As an ardent childhood fan of the Brooklyn Dodgers–one, in fact, who paid her dollar to keep the team in Brooklyn–it is perhaps natural that I viewed my recent trip to New York as a double header.
Fortunately, I was able to preface my participation in the Columbia University Conference, Changing Dynamics of Public Controversies, with a visit to my grand daughter Sophie’s kindergarten class, where the students were celebrating her 6th birthday. To my surprise, I discovered an interesting connection between the two events. Â It was a link that–as it turned out–relates to norms.
I discovered an interesting connection between the two events–a link that relates to norms.Â
Sophie’s class room is not only cozy and comfortable, it is also flush with excitement, enthusiasm, and riotous color–all of which is mirrored in the artwork and projects displayed in every nook and cranny.
Thinking of my own experience with graduate students, I marveled at Sophie’s teacher’s ability to keep all of these somewhat hyper children consistently and cooperatively engaged while moving seamlessly from one set of activities to the next. Â First there were art projects, then a general gathering with the children assembled on a bright rug at the front of the class, where I had the pleasure of reading to them. Â Returning to their tables, Â the children sangÂ happy birthday;Â ate cupcakes topped with multi-colored icing, and played with their wind-up party favors. Â Before orderly lining up to go home, they had one last chance to expel their energy, dancing together on the rug.
How, I wondered to myself, did Sophie’s teacher orchestrate this ensemble? Certainly her knowledge of, and empathy with, the children was key. But the children also did their part. They were following established norms, which were listed prominently on the classroom wall. Having committed to these few simple rules, each child was able to demonstrate his or her individuality, while working together as a group. Â
My day and a half visit with my grandkids was far too short. Â But it was full of special moments. By far the best was the interaction between Ben and Sophie in which they negotiated their behavior with respect to one another. Clearly, they had a common idea of what it meant to be Â good.Â
“Sophie,” said 8-year old Ben, “I am going to be nice to you today because it is your birthday,” “Ben,” Sophie responded: “I am going to be good today because it’s my birthday.”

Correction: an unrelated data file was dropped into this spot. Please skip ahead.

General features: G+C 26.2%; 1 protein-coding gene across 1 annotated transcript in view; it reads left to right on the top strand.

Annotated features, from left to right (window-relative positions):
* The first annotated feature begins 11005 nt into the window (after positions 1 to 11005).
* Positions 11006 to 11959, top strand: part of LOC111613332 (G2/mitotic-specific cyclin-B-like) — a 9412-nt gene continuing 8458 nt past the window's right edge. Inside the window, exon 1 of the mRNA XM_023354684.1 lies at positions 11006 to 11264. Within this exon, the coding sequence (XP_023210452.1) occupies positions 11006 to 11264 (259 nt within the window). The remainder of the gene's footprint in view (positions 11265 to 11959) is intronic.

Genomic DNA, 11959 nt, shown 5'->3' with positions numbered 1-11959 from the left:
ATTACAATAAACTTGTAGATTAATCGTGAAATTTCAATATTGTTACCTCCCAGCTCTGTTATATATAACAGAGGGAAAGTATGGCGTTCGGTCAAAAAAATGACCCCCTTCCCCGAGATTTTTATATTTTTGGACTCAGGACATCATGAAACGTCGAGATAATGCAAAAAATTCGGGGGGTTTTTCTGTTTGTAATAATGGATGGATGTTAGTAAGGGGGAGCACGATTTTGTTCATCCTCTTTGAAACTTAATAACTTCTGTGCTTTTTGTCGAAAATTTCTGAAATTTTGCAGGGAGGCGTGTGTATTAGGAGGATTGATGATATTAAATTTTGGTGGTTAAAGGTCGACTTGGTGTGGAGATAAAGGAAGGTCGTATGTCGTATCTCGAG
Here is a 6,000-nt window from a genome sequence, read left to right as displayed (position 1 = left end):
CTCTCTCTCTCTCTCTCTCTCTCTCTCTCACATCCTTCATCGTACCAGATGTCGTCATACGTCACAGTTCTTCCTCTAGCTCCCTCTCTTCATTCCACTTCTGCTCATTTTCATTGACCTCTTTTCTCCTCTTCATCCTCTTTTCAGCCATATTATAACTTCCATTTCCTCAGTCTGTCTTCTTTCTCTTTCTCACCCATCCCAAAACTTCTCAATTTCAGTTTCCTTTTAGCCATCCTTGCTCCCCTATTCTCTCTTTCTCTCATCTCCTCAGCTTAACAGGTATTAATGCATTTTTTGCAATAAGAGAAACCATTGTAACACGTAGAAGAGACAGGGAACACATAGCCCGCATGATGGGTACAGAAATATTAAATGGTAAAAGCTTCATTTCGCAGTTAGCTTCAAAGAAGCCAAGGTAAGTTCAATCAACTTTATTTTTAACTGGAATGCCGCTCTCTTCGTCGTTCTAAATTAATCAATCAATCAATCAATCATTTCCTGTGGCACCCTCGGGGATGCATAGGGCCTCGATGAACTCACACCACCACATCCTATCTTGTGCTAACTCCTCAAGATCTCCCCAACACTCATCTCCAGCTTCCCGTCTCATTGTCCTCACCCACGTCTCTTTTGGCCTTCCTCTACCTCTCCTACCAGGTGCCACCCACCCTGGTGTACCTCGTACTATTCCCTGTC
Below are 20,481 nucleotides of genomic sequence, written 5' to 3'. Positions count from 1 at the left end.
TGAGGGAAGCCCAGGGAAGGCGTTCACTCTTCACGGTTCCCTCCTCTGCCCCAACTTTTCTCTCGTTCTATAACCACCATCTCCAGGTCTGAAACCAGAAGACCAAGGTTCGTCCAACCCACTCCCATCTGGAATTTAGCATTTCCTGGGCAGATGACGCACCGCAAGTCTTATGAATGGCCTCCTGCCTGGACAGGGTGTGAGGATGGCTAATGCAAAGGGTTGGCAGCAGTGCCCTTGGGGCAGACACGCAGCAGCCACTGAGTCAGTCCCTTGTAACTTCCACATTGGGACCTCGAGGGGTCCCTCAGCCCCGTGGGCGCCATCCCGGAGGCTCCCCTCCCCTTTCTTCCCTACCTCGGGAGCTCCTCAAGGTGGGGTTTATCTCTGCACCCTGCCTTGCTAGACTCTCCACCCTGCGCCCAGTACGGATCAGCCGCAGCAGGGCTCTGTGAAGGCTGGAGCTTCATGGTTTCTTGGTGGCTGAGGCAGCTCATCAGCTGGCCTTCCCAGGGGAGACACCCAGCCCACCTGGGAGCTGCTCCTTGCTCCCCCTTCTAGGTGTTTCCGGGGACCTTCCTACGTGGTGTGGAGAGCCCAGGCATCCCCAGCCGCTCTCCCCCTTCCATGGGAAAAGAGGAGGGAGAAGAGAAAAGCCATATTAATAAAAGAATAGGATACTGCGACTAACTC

Taking my leave, and driving into New York, my thoughts shifted from my childhood in New Jersey to my graduate days at Columbia University. Advancing down the Henry Hudson Parkway, and turning onto 125th Street and Broadway (a recurrent scene in my dreams) I felt like a student again, full of anticipation and excitement for the day’s events. Above all, I wanted to hear what Bruno Latour and Jochai Benkler had to say, not only to the audience, but also-and especially–to one other. Both speakers are featured in my classes, and the students from my Networked Economy class were waiting for a full report.
The conference focused on the question of whether and where effective public controversies will likely be aired, given the recent decline of the newspaper industry and the journalism profession. Participants were concerned lest, in the absence of robust newspapers, the public will lack the knowledge and wherewithal to foster societal norms much less hold the government accountable to them. Dean Nicholas Lemann of Columbia University’s School of Journalism and Paul Starr from Princeton University laid out the problem, while Bruno Latour and Jochai Benkler spoke to it.
Bruno Latour dismissed the problem, as it was defined. Echoing Walter Lippman‘s notion of the phantom public, he contended that neither the public–nor for that matter society–exist in reality. As Latour claims, there really is no social stuff–that is to say, norms–out there.Â Â (See, for an in-depth discussion,Â Reassembling the Social: An Introduction to Actor Network Theory 1995.) Instead, as Latour describes it, actors assemble sporadically when specific issues arise. Lacking in-depth knowledge, the public should not engage in the resolution of issues but rather Â act like lighthouses, signaling their existence to policy actors.
In contrast, Jochai Benkler’s remarks were premised on the existence of norms. Â As he described, using today’s digital technologies, individuals have a far greater opportunity to generate a publicÂ Â than they did in the past. Digital technologiesÂ not only allow them to Â gain greater access to knowledge; they can also employ these technologies to act on that knowledge is conjunction with others. Â However, this collaboration is only possible, given the existence of norms such as trust and reciprocity, which sustain a gift economy.
Riding home on Amtrak, I reflected about the issue of norms, especially Latour’s assertion that theyÂ are ephemeral. Â Questioning his perspective, I asked myself: Have I had not just witnessed their actual existence in my grand daughter’s classroom? Â Moreover, have I not seen how norms are negotiated in the interchange between my two grandchildren Sophie and Ben? Â As importantly, have I not witnessed via the current Â financial crisis what happens when a society–in the name of deregulation–has renounced its norms? Â These experiences lead me to believe that what is needed today is not only an economic stimulus “package”, but also–and more importantly-normative guidelines about how the American people’s monies should be spent.